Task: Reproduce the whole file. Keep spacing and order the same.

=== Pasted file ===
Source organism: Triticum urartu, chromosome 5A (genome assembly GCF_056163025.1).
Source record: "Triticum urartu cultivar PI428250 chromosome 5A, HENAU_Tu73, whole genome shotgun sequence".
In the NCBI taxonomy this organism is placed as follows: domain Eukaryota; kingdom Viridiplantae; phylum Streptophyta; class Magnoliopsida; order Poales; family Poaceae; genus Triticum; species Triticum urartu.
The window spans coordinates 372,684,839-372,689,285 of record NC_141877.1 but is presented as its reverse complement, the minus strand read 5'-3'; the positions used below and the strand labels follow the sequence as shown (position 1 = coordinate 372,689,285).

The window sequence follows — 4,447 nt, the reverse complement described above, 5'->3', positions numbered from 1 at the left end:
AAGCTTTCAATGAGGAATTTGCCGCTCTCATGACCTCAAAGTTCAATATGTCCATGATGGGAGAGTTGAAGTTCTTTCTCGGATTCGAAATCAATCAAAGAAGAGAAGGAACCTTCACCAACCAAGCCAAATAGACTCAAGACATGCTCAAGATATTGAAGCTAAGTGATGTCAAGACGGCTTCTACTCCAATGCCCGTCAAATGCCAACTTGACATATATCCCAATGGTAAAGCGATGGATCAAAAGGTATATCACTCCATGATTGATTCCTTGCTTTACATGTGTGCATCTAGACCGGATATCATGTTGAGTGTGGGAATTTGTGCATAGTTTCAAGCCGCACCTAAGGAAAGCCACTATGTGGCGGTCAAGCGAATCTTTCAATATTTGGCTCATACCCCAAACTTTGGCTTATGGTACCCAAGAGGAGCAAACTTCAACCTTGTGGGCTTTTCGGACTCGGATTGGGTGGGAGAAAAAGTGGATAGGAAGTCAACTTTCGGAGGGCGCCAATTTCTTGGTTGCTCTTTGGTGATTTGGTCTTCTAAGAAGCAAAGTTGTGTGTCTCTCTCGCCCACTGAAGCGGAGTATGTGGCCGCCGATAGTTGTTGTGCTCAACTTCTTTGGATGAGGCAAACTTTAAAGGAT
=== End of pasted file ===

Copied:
Source organism: Triticum urartu, chromosome 5A (genome assembly GCF_056163025.1).
Source record: "Triticum urartu cultivar PI428250 chromosome 5A, HENAU_Tu73, whole genome shotgun sequence".
In the NCBI taxonomy this organism is placed as follows: domain Eukaryota; kingdom Viridiplantae; phylum Streptophyta; class Magnoliopsida; order Poales; family Poaceae; genus Triticum; species Triticum urartu.
The window spans coordinates 372,684,839-372,689,285 of record NC_141877.1 but is presented as its reverse complement, the minus strand read 5'-3'; the positions used below and the strand labels follow the sequence as shown (position 1 = coordinate 372,689,285).

The window sequence follows — 4,447 nt, the reverse complement described above, 5'->3', positions numbered from 1 at the left end:
AAGCTTTCAATGAGGAATTTGCCGCTCTCATGACCTCAAAGTTCAATATGTCCATGATGGGAGAGTTGAAGTTCTTTCTCGGATTCGAAATCAATCAAAGAAGAGAAGGAACCTTCACCAACCAAGCCAAATAGACTCAAGACATGCTCAAGATATTGAAGCTAAGTGATGTCAAGACGGCTTCTACTCCAATGCCCGTCAAATGCCAACTTGACATATATCCCAATGGTAAAGCGATGGATCAAAAGGTATATCACTCCATGATTGATTCCTTGCTTTACATGTGTGCATCTAGACCGGATATCATGTTGAGTGTGGGAATTTGTGCATAGTTTCAAGCCGCACCTAAGGAAAGCCACTATGTGGCGGTCAAGCGAATCTTTCAATATTTGGCTCATACCCCAAACTTTGGCTTATGGTACCCAAGAGGAGCAAACTTCAACCTTGTGGGCTTTTCGGACTCGGATTGGGTGGGAGAAAAAGTGGATAGGAAGTCAACTTTCGGAGGGCGCCAATTTCTTGGTTGCTCTTTGGTGATTTGGTCTTCTAAGAAGCAAAGTTGTGTGTCTCTCTCGCCCACTGAAGCGGAGTATGTGGCCGCCGATAGTTGTTGTGCTCAACTTCTTTGGATGAGGCAAACTTTAAAGGAT